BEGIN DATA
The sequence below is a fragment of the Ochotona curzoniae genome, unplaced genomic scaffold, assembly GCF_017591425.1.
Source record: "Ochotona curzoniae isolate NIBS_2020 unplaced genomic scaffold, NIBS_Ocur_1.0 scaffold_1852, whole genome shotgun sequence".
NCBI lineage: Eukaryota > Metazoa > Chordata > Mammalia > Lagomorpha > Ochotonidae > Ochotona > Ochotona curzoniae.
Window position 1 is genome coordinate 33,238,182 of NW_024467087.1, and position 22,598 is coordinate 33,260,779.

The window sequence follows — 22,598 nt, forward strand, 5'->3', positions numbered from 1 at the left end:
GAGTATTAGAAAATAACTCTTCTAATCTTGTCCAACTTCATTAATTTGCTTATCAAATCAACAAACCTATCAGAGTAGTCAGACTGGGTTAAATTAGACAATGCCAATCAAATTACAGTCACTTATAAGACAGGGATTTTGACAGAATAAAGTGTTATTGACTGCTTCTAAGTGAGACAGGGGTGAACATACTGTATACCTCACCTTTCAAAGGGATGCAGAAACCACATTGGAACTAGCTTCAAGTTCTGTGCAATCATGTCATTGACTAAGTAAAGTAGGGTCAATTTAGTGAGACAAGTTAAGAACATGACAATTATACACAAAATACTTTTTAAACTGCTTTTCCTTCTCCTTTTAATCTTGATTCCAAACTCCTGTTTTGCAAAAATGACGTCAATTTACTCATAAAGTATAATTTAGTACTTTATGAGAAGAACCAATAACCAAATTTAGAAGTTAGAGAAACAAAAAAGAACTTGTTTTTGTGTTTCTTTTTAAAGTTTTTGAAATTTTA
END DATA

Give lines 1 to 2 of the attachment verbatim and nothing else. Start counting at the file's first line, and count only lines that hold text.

The sequence below is a fragment of the Ochotona curzoniae genome, unplaced genomic scaffold, assembly GCF_017591425.1.
Source record: "Ochotona curzoniae isolate NIBS_2020 unplaced genomic scaffold, NIBS_Ocur_1.0 scaffold_1852, whole genome shotgun sequence".